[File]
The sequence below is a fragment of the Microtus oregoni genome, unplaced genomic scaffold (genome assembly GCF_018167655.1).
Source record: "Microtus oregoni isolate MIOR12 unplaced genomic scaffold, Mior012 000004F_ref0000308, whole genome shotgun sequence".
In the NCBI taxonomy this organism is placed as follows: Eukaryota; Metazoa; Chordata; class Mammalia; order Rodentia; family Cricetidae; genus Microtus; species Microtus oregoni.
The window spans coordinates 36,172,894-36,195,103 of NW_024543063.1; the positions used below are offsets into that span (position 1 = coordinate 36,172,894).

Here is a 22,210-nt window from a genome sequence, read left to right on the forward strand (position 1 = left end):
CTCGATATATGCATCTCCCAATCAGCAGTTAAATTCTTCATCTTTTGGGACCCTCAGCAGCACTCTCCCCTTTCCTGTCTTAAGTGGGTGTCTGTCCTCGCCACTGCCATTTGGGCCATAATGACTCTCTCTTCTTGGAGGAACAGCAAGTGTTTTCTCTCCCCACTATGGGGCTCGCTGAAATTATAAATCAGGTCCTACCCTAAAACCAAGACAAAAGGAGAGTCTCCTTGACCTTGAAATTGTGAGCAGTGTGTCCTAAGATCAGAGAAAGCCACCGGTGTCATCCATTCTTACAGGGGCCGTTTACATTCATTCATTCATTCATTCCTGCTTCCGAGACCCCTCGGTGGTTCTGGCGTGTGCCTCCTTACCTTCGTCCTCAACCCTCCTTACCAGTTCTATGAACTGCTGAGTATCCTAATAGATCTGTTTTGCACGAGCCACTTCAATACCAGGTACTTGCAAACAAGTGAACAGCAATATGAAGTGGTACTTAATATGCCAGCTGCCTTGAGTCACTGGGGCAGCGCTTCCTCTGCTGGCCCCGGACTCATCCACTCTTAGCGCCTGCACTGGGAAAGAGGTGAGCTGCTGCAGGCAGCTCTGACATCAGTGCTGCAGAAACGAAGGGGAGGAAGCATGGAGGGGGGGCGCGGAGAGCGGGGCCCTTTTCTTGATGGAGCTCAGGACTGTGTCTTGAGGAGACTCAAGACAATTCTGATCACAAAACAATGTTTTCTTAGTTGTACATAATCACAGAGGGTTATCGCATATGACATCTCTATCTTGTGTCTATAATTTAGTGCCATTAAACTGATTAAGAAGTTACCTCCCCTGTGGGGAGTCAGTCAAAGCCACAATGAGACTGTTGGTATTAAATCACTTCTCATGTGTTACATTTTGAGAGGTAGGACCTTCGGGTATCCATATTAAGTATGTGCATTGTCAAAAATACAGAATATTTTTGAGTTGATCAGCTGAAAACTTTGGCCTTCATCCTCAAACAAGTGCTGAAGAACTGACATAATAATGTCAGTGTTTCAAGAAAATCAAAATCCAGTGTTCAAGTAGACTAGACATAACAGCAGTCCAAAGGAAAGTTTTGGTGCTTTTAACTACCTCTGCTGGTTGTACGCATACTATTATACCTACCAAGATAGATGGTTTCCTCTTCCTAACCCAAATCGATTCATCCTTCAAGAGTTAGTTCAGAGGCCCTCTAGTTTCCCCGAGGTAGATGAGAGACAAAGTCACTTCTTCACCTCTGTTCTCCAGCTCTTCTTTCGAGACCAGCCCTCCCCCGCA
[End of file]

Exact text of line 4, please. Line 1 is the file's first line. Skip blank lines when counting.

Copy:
The window spans coordinates 36,172,894-36,195,103 of NW_024543063.1; the positions used below are offsets into that span (position 1 = coordinate 36,172,894).